Can The Tesla Brand Really Shift Gears Into A Successful Autonomy Company?

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The Tesla brand is on full display as CEO Elon Musk tries to convince Chinese and US regulators as well as Tesla investors that the company’s Full Self Driving (FSD) technology is nearly ready to emulate every driving task that a human currently undertakes. That goal of autonomy is essential to continued Tesla share value and confidence.

Tesla’s EVs are minimalist. With oversized touchscreens, a vast proprietary fast charging network, and industry-leading performance, Tesla has made the dream of transportation electrification a reality. Tesla’s allure as a software company whose software happened to be embedded in EVs was intriguing for an early adopter audience. They believed Musk held only positive intentions toward others and worked for the good of the mission and the enterprise he served.

Yet the other side of the proverbial coin attests to Tesla’s periodic struggles. There have been all those late new model delivery dates. There have been missed battery targets. The Semi is still almost nonexistent. Grand delivery numbers have been unrealized.

Competition has arrived and come alive. Because consumers have other EVs now from which to choose, the doomsday argument goes that Tesla’s fall from dominance was bound to happen. How much more demand can Tesla really expect without price parity with budget ICE cars? It’s true that the auto industry is in flux. Legacy automakers need to keep current shareholders mollified while they develop new EV models and shore up supply chains. Meanwhile, it has been hard for many to see how Tesla could continue to justify its market cap without a new and affordable model or a robotaxi technology breakthrough.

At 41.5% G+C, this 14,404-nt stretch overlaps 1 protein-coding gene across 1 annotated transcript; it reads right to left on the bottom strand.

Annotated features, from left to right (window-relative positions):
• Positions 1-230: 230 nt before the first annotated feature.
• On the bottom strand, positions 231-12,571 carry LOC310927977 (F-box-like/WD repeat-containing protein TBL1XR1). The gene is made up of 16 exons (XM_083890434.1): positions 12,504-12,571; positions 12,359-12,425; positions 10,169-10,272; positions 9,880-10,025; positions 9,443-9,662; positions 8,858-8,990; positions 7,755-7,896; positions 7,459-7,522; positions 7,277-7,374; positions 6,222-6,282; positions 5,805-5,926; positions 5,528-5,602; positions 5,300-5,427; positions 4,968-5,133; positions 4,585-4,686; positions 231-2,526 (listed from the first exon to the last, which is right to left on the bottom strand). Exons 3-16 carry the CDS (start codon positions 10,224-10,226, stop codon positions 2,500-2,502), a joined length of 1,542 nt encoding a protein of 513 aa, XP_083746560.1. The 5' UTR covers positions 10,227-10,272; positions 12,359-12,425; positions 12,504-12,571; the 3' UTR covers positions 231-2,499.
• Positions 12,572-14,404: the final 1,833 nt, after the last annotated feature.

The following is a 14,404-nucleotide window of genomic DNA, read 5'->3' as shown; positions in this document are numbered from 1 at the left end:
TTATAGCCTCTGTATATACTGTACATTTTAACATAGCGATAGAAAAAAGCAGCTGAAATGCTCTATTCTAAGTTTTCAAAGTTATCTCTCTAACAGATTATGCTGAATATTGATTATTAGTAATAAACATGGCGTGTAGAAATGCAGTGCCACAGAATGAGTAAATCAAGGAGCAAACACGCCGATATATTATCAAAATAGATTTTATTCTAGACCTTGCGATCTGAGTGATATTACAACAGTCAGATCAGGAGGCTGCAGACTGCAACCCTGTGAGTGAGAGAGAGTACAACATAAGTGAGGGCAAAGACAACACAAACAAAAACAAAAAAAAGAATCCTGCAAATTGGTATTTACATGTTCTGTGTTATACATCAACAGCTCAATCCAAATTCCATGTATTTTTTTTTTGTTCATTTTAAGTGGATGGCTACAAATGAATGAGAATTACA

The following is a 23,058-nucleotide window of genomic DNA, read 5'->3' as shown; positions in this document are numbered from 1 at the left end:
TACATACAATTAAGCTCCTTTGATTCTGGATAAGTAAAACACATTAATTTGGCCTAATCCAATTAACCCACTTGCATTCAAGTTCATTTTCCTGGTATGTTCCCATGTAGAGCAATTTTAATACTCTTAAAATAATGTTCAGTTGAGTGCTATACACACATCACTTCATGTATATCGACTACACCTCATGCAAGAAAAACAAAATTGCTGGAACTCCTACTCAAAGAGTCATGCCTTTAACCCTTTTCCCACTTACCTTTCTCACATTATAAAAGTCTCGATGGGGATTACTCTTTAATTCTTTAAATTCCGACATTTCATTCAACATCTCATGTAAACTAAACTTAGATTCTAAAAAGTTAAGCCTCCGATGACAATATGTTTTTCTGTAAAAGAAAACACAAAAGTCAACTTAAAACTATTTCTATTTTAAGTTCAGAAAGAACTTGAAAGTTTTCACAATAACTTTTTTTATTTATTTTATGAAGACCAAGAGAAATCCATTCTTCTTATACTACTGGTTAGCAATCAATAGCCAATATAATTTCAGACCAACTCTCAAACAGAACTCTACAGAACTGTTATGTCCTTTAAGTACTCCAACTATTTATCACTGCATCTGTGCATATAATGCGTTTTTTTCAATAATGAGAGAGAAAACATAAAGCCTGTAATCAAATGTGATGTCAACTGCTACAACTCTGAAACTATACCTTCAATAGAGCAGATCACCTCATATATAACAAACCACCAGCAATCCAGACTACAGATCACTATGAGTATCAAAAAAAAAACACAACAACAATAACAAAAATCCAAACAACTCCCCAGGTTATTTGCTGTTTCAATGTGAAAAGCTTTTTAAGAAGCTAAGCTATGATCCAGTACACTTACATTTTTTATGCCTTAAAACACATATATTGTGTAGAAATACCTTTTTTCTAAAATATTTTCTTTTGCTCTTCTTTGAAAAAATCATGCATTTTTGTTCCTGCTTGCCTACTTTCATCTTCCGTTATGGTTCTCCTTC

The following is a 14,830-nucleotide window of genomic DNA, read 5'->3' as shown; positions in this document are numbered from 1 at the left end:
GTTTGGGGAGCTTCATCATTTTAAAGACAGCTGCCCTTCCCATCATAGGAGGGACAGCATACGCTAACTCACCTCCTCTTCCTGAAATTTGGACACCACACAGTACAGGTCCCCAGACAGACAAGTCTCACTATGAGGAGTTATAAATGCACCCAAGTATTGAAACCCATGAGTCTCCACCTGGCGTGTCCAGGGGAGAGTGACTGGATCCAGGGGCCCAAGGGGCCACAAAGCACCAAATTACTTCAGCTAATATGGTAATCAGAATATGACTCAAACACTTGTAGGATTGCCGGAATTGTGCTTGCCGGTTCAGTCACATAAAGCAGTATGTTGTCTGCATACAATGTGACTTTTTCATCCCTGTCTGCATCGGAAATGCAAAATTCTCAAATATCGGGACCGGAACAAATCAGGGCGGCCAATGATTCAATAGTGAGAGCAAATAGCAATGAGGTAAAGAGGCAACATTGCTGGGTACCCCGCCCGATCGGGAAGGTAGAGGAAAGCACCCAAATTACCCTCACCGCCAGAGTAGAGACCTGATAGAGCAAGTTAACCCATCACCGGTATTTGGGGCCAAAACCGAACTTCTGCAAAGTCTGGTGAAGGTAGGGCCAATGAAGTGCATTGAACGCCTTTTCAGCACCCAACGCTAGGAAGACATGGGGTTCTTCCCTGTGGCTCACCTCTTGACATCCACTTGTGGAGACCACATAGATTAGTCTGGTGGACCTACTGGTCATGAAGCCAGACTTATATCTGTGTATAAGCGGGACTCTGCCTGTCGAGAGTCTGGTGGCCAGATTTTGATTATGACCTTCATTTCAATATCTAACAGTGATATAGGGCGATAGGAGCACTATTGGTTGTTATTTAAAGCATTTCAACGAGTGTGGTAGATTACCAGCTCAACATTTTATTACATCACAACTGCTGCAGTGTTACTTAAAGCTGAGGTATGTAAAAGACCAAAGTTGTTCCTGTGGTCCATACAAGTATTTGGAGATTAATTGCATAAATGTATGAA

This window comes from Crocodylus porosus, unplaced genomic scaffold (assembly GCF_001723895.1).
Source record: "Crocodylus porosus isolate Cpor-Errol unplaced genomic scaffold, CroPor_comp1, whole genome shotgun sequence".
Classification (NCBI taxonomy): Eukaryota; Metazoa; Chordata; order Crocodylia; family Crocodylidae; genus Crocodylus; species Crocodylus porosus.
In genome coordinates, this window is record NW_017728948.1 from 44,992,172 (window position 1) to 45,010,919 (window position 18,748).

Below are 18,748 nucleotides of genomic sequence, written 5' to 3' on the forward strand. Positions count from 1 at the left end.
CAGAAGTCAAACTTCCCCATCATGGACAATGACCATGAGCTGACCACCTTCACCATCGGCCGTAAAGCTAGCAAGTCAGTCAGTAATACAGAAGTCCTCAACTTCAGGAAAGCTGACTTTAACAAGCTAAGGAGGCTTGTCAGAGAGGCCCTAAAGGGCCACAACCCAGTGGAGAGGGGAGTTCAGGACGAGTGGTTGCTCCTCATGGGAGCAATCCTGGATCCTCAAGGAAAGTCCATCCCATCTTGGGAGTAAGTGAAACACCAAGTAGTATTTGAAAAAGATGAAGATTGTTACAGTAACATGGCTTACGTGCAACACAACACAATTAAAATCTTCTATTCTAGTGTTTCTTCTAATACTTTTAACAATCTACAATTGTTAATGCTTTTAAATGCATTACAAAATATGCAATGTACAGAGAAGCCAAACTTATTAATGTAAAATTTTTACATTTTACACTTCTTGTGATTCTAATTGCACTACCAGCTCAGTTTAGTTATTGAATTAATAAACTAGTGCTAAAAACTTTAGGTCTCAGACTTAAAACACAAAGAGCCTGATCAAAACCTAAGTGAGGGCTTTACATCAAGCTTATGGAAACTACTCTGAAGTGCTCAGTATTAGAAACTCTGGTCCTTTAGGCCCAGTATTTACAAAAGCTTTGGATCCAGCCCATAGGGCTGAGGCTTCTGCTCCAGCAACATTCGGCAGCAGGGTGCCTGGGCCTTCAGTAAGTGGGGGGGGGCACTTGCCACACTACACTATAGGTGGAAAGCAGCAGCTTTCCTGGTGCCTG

Challenges Pursuing True Full Self Driving

Musk, who once crowned himself “Technoking” of Tesla in an SEC filing, is adamant that the company’s most valuable asset is its data — Tesla’s advanced sensor suite is installed across millions of vehicles and gathers billions of miles of data per year. The thinking is that the scale of its fleet and data gathering may give Tesla the necessary foundation to become the first company to deploy full autonomy at scale.

Indeed, during last week’s quarterly earnings call, Musk announced that autonomous vehicles and AI were the primary areas of interest moving forward at Tesla. Company stock, which was then on a downward decline, reversed its trend, but has also fluctuated — at this writing, the value has lost $6 a share today and is at $178.85.

Our CleanTechnica editor-in-chief, Zachary Shahan, asked: Why doesn’t Tesla start with a Tesla ride-hailing service that uses human drivers? As an entree into the later robotaxi/autonomous service, it would immediately be a new and likely profitable business venture that would excite shareholders while they await further autonomy research and development.

And wait shareholders must. A letter posted on the National Highway Traffic Safety Administration (NHTSA) website this week asks Tesla to respond to a variety of factors related to its Full Self Driving (FSD) capability. Among the information sought is:

  • the total mileage covered by consumers as they use the system;
  • a count of Hands-on-Wheel warnings;
  • the design decisions behind the increased strictness monitoring of driver attentiveness; and,
  • other general decisions regarding the methods the company uses to formulate its FSD data.

NHTSA’s examination of Tesla autonomy dates back to August 2021. At that time, Tesla’s Autopilot methods for keeping drivers engaged were critiqued, with the caveat that its system was too permissive, resulting in a “critical safety gap” between drivers’ expectations and Autopilot’s actual capabilities. In January 2023, Tesla acknowledged that it was investigating CEO Elon Musk’s role in shaping Tesla’s self-driving claims. Now, in 2024, we have Musk’s vision and a bunch of Tesla drivers newly invited to test out FSD. But where, actually, is the company in fulfilling the promise of true full self driving?

Those in the “Go, Elon!” camp seem to be genuinely expecting strong Tesla growth from dramatic FSD improvements coming and stimulating that growth. Then again, as Bloomberg discussed this week, self-driving vehicle development has seen many setbacks in recent years.